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Names, dates, and sole or main/original company (or, in the earliest times, occupational) affiliations of the mayors and sheriffs come largely from one or more of several basic sources, which have been checked against one another. These are (as given in full at the foot of this explanation of sources) A.B. Beaven's The Aldermen of the City of London (information to 1912), C.L. Kingsford's  edition of John Stow's A Survey of London (information to 1602), A. Hughes' List of Sheriffs for England and Wales (information to 1831), J. Chalstrey's Aldermen of the City of London 1900--2010, and the manuscript Letter Books, Journals, Repertories, and Common Hall Books of the City of London. Also extensively consulted--especially for non-aldermanic sheriffs before 2011 (i.e., sheriffs who do not appear in the main listings in Beaven or in Chalstrey as having served as aldermen before, during, or after their shrieval terms)--have been London livery company manuscripts and reliable, records-based company histories. Largely for the very early years, scholarly historical publications and a number of chronicle histories have also been consulted. For web sources for very recent years, see below.

For Beaven's and Chalstrey's aldermanic mayors and sheriffs up to 2010, where no reliable sources disagree with Beaven or with Chalstrey, no sources are footnoted; but disagreements have been checked and footnoted. Information from sources other than Beaven's main listings and Chalstrey's basics (names, dates, companies) is also footnoted. For the only or main/original companies of non-aldermanic sheriffs, from 1400 to 2010 (and occasionally from before 1400), two sources are normally given, the first of which, wherever possible, is a formal city record of the shrieval election. The election notice normally includes not only a successful candidate's name and election year but also his/her company of civic record. For the second source, a reliable, records-based company history may be cited; it is considered (if using many records) to be generally a valid confirmation of the information in the first source. (Company histories are used with caution, however, especially because some do not distinguish between mayoral and shrieval members for whom their specific companies are the original/mother companies and those for whom their companies are additional. For the distinction between original/mother and additional companies, see Companies/Occupations on the site menu bar.)  Source disagreements, as for aldermanic sheriffs, are checked and footnoted. Disagreements in non-basic sources without strong credibility, such as some chronicle histories, are investigated but largely not footnoted. Occasionally Beaven supplies the name and company of a sheriff who ran for aldermanic office but was not elected. In such a case Beaven is normally cited as one of the two sources. Brief identifications of individual mayors and sheriffs as sons, grandsons, great-grandsons, or nephews of earlier mayors and sheriffs are from Beaven or from Chalstrey and are footnoted accordingly.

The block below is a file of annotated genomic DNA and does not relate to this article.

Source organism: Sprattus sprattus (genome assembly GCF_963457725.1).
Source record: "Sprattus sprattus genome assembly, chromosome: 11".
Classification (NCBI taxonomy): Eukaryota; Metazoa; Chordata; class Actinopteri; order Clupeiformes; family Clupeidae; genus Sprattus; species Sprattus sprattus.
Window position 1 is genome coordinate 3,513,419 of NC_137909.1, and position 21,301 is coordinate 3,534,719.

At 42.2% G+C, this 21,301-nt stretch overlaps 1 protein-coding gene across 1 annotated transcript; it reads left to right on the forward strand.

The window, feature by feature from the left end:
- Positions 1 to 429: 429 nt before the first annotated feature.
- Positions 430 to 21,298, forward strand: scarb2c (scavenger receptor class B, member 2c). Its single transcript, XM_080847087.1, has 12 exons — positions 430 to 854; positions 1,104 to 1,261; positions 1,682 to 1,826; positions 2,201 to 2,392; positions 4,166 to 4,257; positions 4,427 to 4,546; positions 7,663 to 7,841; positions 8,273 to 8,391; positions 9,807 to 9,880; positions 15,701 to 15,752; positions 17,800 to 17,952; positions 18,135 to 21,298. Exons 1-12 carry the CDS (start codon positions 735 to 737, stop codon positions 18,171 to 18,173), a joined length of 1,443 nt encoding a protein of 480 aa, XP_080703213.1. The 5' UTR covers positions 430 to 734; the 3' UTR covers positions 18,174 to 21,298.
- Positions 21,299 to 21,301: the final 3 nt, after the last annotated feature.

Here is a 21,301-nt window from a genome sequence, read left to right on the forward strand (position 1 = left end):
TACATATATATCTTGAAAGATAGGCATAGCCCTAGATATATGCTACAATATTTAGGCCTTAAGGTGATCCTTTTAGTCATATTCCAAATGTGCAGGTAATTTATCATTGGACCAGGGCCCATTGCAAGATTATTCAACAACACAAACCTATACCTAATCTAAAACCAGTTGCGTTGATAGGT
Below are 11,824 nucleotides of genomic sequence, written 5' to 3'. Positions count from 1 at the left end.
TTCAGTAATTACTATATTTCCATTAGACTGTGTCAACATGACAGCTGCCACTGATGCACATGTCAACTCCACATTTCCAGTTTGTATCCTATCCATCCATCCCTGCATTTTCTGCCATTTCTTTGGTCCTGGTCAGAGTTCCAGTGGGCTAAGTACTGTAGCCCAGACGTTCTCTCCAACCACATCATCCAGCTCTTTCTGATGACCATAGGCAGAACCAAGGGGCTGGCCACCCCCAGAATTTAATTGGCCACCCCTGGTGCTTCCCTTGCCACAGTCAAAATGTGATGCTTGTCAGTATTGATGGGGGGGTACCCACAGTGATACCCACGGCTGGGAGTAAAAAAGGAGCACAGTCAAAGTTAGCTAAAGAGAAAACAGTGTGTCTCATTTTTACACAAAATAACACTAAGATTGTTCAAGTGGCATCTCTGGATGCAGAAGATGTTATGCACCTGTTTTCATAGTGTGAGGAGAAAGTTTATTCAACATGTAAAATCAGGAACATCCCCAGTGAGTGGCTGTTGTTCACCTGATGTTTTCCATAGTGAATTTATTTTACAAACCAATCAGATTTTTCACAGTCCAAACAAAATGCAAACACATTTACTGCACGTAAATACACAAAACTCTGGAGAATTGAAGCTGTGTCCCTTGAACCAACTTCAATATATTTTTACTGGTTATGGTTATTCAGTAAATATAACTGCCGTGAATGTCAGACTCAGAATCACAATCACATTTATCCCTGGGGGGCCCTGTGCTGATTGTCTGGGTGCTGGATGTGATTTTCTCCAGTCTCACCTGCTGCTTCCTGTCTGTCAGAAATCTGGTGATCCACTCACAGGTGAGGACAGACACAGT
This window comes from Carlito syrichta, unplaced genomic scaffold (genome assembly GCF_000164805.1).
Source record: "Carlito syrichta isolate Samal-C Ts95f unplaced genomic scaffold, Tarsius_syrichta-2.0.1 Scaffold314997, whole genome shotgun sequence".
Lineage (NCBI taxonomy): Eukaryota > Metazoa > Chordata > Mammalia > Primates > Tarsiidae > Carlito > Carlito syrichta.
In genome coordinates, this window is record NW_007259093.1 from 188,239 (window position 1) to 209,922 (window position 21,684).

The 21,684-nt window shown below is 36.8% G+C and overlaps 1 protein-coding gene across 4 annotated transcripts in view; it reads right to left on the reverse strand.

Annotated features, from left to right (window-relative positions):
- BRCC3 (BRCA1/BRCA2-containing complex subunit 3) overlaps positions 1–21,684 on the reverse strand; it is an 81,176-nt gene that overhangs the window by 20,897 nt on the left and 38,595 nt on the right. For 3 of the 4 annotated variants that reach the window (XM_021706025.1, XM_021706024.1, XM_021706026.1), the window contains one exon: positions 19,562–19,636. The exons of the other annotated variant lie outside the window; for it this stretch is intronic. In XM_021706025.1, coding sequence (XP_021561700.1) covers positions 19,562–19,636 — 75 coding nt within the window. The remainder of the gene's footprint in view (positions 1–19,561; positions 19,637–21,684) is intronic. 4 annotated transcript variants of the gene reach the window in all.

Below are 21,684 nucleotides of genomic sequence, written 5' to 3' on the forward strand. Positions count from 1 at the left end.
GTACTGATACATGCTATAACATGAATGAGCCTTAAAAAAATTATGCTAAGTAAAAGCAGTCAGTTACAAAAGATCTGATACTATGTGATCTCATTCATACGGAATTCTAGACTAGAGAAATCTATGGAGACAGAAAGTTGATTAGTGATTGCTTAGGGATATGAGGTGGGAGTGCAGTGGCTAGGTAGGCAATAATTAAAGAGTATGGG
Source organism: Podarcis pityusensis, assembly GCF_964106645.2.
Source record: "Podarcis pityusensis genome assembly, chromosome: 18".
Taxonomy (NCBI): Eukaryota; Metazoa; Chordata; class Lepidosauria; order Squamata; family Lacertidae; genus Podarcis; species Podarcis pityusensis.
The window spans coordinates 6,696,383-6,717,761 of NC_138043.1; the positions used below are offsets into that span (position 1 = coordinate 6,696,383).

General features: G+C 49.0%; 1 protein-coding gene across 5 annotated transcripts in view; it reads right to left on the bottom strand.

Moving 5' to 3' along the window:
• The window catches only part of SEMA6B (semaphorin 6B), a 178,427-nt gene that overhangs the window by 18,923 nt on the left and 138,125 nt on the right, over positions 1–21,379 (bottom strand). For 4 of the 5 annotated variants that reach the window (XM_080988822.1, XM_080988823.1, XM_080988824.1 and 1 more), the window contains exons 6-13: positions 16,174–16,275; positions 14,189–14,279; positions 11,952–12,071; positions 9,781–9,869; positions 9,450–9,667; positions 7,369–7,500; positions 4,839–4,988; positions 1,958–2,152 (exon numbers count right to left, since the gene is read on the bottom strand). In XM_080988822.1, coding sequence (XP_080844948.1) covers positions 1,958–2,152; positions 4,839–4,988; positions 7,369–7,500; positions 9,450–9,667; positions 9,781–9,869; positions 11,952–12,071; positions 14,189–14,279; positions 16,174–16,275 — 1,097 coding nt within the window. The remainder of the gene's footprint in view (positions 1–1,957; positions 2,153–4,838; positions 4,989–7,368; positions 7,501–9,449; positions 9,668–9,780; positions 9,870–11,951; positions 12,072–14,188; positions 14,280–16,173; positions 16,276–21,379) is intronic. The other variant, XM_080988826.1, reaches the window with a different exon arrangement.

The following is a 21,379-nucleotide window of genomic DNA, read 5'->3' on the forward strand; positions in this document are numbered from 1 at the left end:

A conservative approach to company designations has included not identifying a sheriff by company where the same name occurs in a company's records around the same time as the sheriff's term of office but without the person named in the company's records being also identified there as the individual who served as sheriff. Names are much repeated in the early periods, and the same name cannot be assumed always to indicate a single individual, nor can members of the same family be assumed always to have belonged to the same trade or company. The occasional exception is made and footnoted: for example, where a company's records or another source identify an individual with the sheriff's name as the company's master around this time. Individuals who served as sheriff also often, at some point, became masters of their companies, especially in smaller companies.

From 1996 (when the city's Common Hall Book 13--the most recent Common Hall Book on deposit at the London Metropolitan Archives--ends) and 2010 (the end date of Chalstrey's reference volume), largely online sources have been consulted: official city websites, the personal websites of the individual sheriffs and mayors, and sometimes company websites. Especially useful sources for company memberships are personal websites and, where available, sheriffs' election addresses (i.e., candidacy statements). This database provides no second, confirming sources where the main sources are personal websites or shrieval election addresses. Election addresses, now routinely produced by or for candidates for the shrievalty, are to be found online at election times (the shrieval election is currently c. 24 June). A number of past shrieval election addresses are to be found at [http://] , the most reliable and extensive of online sources of livery company information.

All website addresses provided have been checked; but urls often change over time, and also in some cases such sources may vanish from the web. City government web pages on individual sheriffs or mayors, for example, are usually taken down when the individual ceases to be a member of the civic government (which makes information on non-aldermanic sheriffs likely to disappear more quickly than for aldermanic ones). The urls continue to be cited here, as the original sources of the information provided; but because of their often transitory nature, they are not provided as links.

A number of online lists of mayors and sheriffs also exist, for various periods. All such lists have been checked against this database's listings, with disagreements investigated, and are cited (as "online list(s)")  where they have potentially useful new information on company memberships: almost always the listing of more additional memberships. This new information, however, has largely not been checked. The online lists occasionally specify a given membership as acquired subsequent to the shrievalty/mayoralty, but this database does not otherwise provide this information.